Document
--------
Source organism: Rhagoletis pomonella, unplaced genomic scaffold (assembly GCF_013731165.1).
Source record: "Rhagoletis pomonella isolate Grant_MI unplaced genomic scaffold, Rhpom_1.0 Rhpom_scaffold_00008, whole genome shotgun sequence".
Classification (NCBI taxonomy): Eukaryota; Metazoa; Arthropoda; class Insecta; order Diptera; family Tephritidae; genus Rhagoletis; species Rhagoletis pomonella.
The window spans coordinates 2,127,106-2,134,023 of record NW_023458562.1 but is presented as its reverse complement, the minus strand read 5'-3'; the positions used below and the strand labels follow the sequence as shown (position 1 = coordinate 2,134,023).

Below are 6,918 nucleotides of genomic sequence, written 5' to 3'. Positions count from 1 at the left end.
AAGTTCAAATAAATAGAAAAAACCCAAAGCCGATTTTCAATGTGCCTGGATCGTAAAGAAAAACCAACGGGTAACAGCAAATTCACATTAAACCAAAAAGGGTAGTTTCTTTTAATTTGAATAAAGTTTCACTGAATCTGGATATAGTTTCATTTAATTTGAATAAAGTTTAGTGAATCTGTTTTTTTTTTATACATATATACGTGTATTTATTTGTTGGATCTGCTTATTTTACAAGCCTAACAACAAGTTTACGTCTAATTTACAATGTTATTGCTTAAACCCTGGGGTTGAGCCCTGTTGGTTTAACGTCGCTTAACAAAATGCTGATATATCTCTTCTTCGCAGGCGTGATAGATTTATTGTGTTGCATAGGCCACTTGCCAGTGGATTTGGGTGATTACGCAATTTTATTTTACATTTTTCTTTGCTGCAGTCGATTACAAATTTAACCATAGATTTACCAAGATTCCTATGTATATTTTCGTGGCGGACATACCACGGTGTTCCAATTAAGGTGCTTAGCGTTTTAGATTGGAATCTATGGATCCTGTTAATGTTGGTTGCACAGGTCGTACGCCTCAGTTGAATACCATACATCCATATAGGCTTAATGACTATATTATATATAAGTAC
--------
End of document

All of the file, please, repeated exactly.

Source organism: Rhagoletis pomonella, unplaced genomic scaffold (assembly GCF_013731165.1).
Source record: "Rhagoletis pomonella isolate Grant_MI unplaced genomic scaffold, Rhpom_1.0 Rhpom_scaffold_00008, whole genome shotgun sequence".
Classification (NCBI taxonomy): Eukaryota; Metazoa; Arthropoda; class Insecta; order Diptera; family Tephritidae; genus Rhagoletis; species Rhagoletis pomonella.
The window spans coordinates 2,127,106-2,134,023 of record NW_023458562.1 but is presented as its reverse complement, the minus strand read 5'-3'; the positions used below and the strand labels follow the sequence as shown (position 1 = coordinate 2,134,023).

Below are 6,918 nucleotides of genomic sequence, written 5' to 3'. Positions count from 1 at the left end.
AAGTTCAAATAAATAGAAAAAACCCAAAGCCGATTTTCAATGTGCCTGGATCGTAAAGAAAAACCAACGGGTAACAGCAAATTCACATTAAACCAAAAAGGGTAGTTTCTTTTAATTTGAATAAAGTTTCACTGAATCTGGATATAGTTTCATTTAATTTGAATAAAGTTTAGTGAATCTGTTTTTTTTTTATACATATATACGTGTATTTATTTGTTGGATCTGCTTATTTTACAAGCCTAACAACAAGTTTACGTCTAATTTACAATGTTATTGCTTAAACCCTGGGGTTGAGCCCTGTTGGTTTAACGTCGCTTAACAAAATGCTGATATATCTCTTCTTCGCAGGCGTGATAGATTTATTGTGTTGCATAGGCCACTTGCCAGTGGATTTGGGTGATTACGCAATTTTATTTTACATTTTTCTTTGCTGCAGTCGATTACAAATTTAACCATAGATTTACCAAGATTCCTATGTATATTTTCGTGGCGGACATACCACGGTGTTCCAATTAAGGTGCTTAGCGTTTTAGATTGGAATCTATGGATCCTGTTAATGTTGGTTGCACAGGTCGTACGCCTCAGTTGAATACCATACATCCATATAGGCTTAATGACTATATTATATATAAGTAC